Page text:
While compiling the 2010 entries for the first time a few months ago, I wrote down all the steps I took so I could more quickly replicate the results with the full 2011 set a few days later. I figure this information might be of use to someone out there. Even if you're not looking to exactly replicate the process of taking Twitter Fiction Reader pages and compiling them into a Kindle end product, perhaps in the more general sense you could get some pointers for how to go about mass modification tasks.
I used EditPad for most of these text tasks, but having something that can work with regular expressions should be the most important thing.
1. Open all the files, let the search/replace operations run with the "All Files" option checked.
2. REMOVE the following (search for it and replace all matches with blank)
4. Using a regular expression (regex) search with "Dot Matches Newline" selected, replace the following
5. You could do the next few steps with the files still all open in separate tabs, but at some point you'll need to combine them. As long as the search/replaces are still going on across all files, it doesn't make a difference whether you do it now or whether the rest of these are complete. How to go about this? As a Windows guy, I first made sure all the files I wanted to combine were in a directory together, and their names were in proper alphanumeric order. In the case of DadBoner 2010 I had 2010-04-15.HTM, 2010-04-18.HTM, on and on to 2010-12-31.HTM. I then made a .bat file in the directory (specifically I called it mergem.bat, though that's unimportant) which had a single command: copy/b *.htm 2010.htm You could just type the same thing into the commandline, but it's often simpler to make something into a .bat file than to navigate to some crazy nested subdirectory through the command prompt. Anyway, that command makes it take all the existing *.htm files and combine them into the single 2010.htm in the order of their filenames.
6. REMOVE regex
7. REMOVE regex
10. REPLACE regex
At this point we have things very very close to what I put up as HTML versions, except that that includes a simple replacement header (since we chopped them off in step 2), some links, and a table of contents that links to the months with newly inserted anchor tags. HOWEVER, there is one further modification I needed to make. Kindle, in its booky ways, always assumes you want to indent a new paragraph. A bunch of indents for tweets and timestamps isn't really the best look, though. So we do a simple bit of faking...
At this point, the basic text transformation is complete and I'm going to stop the numbering. Having a big decently combined HTML file is the biggest part of getting things ready for final Kindle transformation; at that point it's just a matter of how easy or hard you want to make it on yourself to make things fancier.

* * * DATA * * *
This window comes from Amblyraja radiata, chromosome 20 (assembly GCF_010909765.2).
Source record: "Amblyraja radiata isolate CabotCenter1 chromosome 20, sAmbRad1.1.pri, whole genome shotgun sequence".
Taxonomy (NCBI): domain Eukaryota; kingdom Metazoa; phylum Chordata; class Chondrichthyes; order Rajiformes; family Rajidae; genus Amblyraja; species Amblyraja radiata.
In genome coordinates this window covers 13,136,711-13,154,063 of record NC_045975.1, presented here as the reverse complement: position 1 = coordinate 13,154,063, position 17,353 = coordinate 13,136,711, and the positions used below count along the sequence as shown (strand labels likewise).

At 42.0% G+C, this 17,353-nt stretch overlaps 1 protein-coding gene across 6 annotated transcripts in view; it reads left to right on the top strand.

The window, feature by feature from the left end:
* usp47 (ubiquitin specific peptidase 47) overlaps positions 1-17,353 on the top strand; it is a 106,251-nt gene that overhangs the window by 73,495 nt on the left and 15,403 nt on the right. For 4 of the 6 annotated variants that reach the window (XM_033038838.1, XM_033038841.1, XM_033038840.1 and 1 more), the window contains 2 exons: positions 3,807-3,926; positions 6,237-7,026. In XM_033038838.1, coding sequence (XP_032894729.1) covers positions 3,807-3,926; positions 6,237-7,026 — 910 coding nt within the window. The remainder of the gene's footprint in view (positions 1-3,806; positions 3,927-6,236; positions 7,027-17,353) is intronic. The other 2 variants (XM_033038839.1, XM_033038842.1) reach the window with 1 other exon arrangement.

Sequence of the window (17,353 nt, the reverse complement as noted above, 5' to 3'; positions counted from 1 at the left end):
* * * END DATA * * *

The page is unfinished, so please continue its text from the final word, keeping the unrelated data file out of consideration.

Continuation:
COVER. I took the Captain Karl image used as @DadBoner's twitter avatar. At 377x500 it's quite smaller than the e-ink Kindles' 600x800 screens. Playing with some resizing possibilities, what I ended up doing was tripling it in size and applying a median filter in Paint Shop Pro. Smooth. I then resized it down to 566x750. Added borders on the left, right, and bottom to fill out the space. Enoguh room at the bottom for a decent-sized title, not much space wasted. If you really want to make it e-ink friendly at the expense of the color versions (which is what I did), try and get a palette of the 16 grays Kindle actually uses. By using "error diffusion dithering" when forcing an image into that palette you'll probably get something more decent than the way Kindle automatically displays color images.
CONVERSION. There are a few methods you can use. I've tried two and found both to have benefits; luckily I also found they could be combined.
Mobipocket Creator makes importing an HTML, setting a cover file, and creating a Kindle-compatible file very easy. However, using this method there were some specific things I couldn't figure out how to do, like making it easy to skip between chapters.
KindleGen is Amazon's own commandline program for turning things into HTML. There are more manual steps involved, but I found this guide by Helen Hanson pretty helpful for setting things like the toc.ncx and .opf file up. With this method, though, I got nicer results overall EXCEPT that the file size was much larger. KindleGen has a few compression options, but none seemed nearly as good as what Mobipocket Creator could do.
Luckily, I found they can be combined. After Mobipocket Creator imports an HTML file, it sticks it in a new directory, where it will also create various other files and put the output. Now that I knew something about the more manual method, I saw that when making its final out put it was creating the sort of files I was learning to make manually. So what if I pasted in the ones I'd made to replace the automatically created ones, then told it to build the output again? The formatting improvements were still there, and at the smaller filesize. Nice.
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